A phenomenon of the pandemic is virtual recruitment.
Thousands of people have started new jobs over the past year, and are working remotely having never been to their new workplace or having never met their new colleagues in person.
Starting a new job is daunting, but navigating a new role under these difficult circumstances can be stressful.
Mike Edgar started a new job with Salaso, a software company based in Tralee, where he works as a junior software engineer, developing and testing code.
"The interview was a virtual interview, done through Microsoft Teams," he said. "When you're in person you get a better feel for how things are going.
"I have been to the office twice or three times, but all of the times that I've been there, its been practically empty so I've only met a couple of people. I've met the CEO of the company and some colleagues but the vast majority I've only seen through a camera."
There is no opportunity to get to know colleagues better over a coffee at work, and there's no conversation at the water cooler. When Mike is talking to a colleague, "9 times out of 10 it's work related".
Salaso is cognisant of the challenges for new employees like Mike, and have initiatives in place to help him feel part of the team, and he knows who to turn to if he has any questions.
"They have been very good in that regard," he said. "If I have any struggles, I know who to go to, I know I can talk to my manager or anyone else in the company. They are very open and understanding in that regard".
The company holds a 'Take 5' call twice a week. "We take five minutes to do a few easy enough exercises so that we are staying active, and there's another 10 or 20 minutes where we talk about how things are going and what's happening in our life - or what's not happening in our life as the case may be."
"That is something that I found difficult. They are all icons on a screen. We have messaged in group chats and they've reached out and been very supportive.
Emilia said the training that the company offered when she began her job last November helped her settle into the new role.
"I think that's very important because I'm in my room, working from home. When you're in the workplace, there is a lot more support. If you have a question, you can turn to your colleague and ask. I think it's very important to give a lot of training at the start because when you are by yourself, it's harder to reach out to people."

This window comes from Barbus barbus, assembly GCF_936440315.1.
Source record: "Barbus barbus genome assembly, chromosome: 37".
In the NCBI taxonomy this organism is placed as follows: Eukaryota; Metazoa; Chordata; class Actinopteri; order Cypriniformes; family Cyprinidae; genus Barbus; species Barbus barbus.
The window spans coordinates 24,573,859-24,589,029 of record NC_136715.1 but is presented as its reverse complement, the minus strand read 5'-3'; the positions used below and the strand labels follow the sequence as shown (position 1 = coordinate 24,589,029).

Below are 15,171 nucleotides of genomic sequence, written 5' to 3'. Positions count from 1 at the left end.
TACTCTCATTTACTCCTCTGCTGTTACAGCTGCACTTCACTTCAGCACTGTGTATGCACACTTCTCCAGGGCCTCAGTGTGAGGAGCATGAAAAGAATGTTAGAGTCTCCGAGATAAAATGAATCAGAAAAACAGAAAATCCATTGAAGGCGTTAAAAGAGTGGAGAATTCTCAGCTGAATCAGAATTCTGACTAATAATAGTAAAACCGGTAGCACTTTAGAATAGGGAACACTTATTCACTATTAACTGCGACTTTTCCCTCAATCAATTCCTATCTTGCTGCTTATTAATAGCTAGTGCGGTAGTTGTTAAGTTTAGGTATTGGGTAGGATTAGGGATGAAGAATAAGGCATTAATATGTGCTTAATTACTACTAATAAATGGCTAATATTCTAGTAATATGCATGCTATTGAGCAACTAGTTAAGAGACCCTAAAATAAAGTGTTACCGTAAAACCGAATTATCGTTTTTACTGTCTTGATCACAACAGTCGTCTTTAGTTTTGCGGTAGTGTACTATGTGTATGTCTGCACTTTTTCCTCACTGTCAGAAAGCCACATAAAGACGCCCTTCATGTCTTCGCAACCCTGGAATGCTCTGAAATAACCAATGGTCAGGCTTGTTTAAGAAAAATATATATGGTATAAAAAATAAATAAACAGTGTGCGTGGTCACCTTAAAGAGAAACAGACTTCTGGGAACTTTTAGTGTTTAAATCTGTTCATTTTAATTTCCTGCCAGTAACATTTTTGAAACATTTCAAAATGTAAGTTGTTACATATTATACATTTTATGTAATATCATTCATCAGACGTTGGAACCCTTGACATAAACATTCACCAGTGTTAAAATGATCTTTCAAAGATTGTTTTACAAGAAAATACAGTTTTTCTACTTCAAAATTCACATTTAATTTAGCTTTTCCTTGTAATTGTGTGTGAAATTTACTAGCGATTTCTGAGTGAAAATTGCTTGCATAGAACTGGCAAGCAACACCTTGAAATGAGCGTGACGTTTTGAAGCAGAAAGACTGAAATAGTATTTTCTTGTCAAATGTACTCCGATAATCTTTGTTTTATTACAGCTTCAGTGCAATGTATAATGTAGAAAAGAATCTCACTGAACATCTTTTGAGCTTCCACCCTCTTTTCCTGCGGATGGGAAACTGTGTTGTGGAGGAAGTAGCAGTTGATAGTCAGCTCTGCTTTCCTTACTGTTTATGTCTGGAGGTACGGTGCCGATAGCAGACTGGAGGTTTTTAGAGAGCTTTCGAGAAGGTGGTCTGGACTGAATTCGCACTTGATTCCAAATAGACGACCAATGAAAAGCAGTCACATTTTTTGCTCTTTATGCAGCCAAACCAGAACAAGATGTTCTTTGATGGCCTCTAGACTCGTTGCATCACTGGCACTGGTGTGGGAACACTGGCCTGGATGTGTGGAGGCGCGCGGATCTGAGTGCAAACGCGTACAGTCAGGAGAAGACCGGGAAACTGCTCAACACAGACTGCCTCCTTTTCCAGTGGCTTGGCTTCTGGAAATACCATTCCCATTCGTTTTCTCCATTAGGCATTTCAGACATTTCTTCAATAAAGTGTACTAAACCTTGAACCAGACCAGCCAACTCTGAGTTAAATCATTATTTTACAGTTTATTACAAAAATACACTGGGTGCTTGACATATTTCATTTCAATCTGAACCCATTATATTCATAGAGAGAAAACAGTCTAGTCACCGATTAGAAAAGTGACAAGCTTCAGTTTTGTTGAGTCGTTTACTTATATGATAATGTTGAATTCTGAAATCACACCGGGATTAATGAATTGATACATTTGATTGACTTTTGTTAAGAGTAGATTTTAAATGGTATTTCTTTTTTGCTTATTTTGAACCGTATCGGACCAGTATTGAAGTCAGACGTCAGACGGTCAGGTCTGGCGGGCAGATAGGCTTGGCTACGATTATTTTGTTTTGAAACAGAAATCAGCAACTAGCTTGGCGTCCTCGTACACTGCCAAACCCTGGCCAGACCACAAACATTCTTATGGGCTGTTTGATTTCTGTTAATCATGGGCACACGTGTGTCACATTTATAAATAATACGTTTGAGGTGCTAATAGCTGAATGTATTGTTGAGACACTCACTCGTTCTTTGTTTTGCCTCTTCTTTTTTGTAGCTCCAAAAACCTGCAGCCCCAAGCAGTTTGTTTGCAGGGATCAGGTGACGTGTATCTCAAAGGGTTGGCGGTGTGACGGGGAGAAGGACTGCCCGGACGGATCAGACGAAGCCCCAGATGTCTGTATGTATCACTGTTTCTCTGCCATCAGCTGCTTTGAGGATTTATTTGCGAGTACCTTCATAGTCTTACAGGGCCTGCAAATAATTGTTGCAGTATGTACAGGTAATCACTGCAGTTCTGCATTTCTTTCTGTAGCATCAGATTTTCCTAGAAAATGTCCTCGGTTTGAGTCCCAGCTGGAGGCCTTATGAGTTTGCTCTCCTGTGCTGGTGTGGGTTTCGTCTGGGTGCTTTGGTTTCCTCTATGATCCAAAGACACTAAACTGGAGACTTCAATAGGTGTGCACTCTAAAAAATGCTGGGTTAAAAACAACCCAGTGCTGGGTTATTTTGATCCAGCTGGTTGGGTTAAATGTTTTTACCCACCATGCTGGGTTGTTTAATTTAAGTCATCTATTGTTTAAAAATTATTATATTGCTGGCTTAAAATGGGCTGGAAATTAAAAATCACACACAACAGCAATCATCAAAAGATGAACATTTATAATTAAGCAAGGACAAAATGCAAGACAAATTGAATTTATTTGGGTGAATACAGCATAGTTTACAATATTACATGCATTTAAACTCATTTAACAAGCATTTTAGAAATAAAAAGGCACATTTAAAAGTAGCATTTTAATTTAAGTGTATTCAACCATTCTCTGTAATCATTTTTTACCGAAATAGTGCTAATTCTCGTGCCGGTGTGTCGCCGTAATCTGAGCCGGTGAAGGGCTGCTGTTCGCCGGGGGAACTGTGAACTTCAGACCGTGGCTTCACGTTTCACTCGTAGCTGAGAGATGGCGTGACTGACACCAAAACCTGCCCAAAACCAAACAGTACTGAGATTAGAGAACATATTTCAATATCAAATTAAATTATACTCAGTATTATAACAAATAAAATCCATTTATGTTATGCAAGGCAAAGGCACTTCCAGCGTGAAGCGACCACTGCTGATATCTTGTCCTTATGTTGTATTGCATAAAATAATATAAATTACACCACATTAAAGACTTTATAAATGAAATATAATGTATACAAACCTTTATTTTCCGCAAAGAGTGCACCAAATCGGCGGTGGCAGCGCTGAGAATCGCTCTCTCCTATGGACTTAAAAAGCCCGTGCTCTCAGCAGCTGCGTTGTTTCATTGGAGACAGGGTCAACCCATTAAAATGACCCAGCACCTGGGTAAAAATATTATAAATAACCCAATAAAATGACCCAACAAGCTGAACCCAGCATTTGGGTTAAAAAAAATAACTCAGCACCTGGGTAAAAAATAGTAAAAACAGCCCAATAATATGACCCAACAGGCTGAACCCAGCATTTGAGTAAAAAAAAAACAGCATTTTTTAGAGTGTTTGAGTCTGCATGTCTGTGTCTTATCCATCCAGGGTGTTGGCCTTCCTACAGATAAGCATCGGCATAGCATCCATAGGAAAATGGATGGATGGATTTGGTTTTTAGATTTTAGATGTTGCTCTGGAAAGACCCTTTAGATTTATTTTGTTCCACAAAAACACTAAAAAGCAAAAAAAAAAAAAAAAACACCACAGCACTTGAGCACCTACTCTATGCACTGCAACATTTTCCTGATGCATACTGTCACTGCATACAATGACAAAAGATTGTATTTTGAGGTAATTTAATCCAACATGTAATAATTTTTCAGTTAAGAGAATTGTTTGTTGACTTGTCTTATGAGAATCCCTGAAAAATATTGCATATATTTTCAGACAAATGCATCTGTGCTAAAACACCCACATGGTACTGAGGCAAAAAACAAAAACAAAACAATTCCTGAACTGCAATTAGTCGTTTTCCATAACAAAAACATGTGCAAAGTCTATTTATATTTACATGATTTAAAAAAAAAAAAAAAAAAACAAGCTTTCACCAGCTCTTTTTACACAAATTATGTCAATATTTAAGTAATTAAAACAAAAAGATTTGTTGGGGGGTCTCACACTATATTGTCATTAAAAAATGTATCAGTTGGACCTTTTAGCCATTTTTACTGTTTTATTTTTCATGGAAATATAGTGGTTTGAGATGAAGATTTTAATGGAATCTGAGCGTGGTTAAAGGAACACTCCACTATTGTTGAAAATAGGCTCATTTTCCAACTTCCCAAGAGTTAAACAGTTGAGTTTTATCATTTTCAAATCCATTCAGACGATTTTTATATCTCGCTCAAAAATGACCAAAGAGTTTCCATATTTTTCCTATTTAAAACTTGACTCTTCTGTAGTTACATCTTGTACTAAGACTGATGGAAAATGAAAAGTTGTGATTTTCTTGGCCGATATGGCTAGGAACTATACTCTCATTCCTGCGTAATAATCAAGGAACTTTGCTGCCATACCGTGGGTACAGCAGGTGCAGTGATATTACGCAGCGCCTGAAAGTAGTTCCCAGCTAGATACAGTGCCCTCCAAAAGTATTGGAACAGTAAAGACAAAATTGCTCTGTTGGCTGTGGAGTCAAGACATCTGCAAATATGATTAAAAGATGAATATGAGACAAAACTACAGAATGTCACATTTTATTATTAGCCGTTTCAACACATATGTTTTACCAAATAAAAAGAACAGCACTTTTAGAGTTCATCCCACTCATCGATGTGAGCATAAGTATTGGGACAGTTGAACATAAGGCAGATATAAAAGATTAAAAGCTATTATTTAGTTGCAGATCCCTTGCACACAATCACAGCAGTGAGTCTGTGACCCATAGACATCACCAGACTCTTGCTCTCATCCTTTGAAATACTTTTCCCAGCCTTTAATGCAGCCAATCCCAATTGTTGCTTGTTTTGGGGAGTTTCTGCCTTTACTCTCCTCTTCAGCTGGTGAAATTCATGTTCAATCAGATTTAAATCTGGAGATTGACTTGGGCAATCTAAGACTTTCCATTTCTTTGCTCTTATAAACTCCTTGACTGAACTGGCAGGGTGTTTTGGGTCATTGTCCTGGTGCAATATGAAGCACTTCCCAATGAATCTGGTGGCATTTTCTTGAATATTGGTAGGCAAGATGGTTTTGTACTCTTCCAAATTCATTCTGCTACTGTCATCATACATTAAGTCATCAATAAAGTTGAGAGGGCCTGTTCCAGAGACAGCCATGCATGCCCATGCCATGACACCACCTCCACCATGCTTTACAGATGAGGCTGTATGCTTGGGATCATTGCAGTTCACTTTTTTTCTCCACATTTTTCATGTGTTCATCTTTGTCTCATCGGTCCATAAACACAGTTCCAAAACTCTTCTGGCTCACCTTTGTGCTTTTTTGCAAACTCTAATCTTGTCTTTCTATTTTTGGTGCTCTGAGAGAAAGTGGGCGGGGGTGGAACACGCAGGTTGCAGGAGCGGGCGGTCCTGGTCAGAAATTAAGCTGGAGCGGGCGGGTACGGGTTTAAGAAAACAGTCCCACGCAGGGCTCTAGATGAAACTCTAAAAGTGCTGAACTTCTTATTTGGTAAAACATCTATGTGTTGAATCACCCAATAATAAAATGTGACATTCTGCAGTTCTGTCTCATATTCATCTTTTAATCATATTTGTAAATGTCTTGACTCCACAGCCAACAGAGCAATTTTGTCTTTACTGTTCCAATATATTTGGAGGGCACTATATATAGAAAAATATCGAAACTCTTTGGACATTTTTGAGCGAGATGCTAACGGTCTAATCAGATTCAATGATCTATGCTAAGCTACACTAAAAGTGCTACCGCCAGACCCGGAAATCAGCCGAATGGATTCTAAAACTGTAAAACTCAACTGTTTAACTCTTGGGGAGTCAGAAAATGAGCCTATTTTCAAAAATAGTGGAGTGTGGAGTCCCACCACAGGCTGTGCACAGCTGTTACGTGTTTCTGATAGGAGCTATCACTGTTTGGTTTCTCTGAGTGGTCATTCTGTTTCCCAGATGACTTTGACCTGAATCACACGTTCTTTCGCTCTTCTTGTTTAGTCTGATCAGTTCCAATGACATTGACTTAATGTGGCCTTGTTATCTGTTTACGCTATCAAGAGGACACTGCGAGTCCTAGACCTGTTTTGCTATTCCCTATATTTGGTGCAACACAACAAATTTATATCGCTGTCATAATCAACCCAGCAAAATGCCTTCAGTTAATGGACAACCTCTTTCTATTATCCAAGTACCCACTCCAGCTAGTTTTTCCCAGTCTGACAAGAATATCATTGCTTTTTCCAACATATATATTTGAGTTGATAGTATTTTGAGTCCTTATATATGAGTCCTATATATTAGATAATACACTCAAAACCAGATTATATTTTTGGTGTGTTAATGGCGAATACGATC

Lorraine Kelleher is a marketing executive with Spearline, a global software firm based in West Cork. A number of new people have joined the firm since Covid-19 hit, and Lorraine has yet to meet her new colleagues in person.
Remote working has been a part of the organisation for a long time, and Spearline was well placed to recruit new staff virtually, and help them settle into the firm.
"My company has taken a very proactive approach," Lorraine said. "We have regular team calls. There are introduction calls with new colleagues. HR have regular check-ins with us. They'd be known as a coffee and chat. It's just an informal way to make sure everyone is ok.
"We also have weekly gym classes. There's online yoga classes, mindfulness, meditation, and there has been quiz nights as well."
It can be isolating, and new employees can feel disconnected. "For people who are coming in from college for the first time to a working environment, it's a critical junction in their career and a lot of them are anxious about it, and it means that they can't establish the relations that they would have in an office environment, so there is a feeling of disconnection there," Lorraine said.
New employees who are keen to make a good impression and show that they are hard-working, can often work longer than their contracted hours.
"I think it can be difficult for someone to reach out and say 'I've reached my capacity, I can't fit this in today' and I think when you're new that is definitely a struggle because you don't want to seem like you're making a bad impression. I think a key area is for management to be aware of that," Lorraine said.